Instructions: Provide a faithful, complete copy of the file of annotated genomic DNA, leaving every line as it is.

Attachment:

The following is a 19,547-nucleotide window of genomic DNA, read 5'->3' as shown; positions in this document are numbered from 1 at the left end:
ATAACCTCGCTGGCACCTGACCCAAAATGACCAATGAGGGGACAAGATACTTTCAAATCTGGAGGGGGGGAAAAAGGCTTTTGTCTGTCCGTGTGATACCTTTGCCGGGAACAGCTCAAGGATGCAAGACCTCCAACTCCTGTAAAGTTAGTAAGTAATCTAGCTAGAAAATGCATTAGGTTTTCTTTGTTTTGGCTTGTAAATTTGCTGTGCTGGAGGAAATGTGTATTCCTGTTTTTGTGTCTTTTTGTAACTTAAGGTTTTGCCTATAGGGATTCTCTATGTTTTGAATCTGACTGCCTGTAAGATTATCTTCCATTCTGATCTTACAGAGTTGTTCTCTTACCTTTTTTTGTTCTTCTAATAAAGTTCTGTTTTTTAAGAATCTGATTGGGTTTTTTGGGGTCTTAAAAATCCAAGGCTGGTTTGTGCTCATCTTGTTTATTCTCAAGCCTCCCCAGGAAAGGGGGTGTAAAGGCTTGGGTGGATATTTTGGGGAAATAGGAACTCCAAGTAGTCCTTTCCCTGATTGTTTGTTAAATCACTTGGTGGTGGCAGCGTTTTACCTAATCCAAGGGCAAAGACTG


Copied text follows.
The following is a 19,547-nucleotide window of genomic DNA, read 5'->3' as shown; positions in this document are numbered from 1 at the left end:
ATAACCTCGCTGGCACCTGACCCAAAATGACCAATGAGGGGACAAGATACTTTCAAATCTGGAGGGGGGGAAAAAGGCTTTTGTCTGTCCGTGTGATACCTTTGCCGGGAACAGCTCAAGGATGCAAGACCTCCAACTCCTGTAAAGTTAGTAAGTAATCTAGCTAGAAAATGCATTAGGTTTTCTTTGTTTTGGCTTGTAAATTTGCTGTGCTGGAGGAAATGTGTATTCCTGTTTTTGTGTCTTTTTGTAACTTAAGGTTTTGCCTATAGGGATTCTCTATGTTTTGAATCTGACTGCCTGTAAGATTATCTTCCATTCTGATCTTACAGAGTTGTTCTCTTACCTTTTTTTGTTCTTCTAATAAAGTTCTGTTTTTTAAGAATCTGATTGGGTTTTTTGGGGTCTTAAAAATCCAAGGCTGGTTTGTGCTCATCTTGTTTATTCTCAAGCCTCCCCAGGAAAGGGGGTGTAAAGGCTTGGGTGGATATTTTGGGGAAATAGGAACTCCAAGTAGTCCTTTCCCTGATTGTTTGTTAAATCACTTGGTGGTGGCAGCGTTTTACCTAATCCAAGGGCAAAGACTG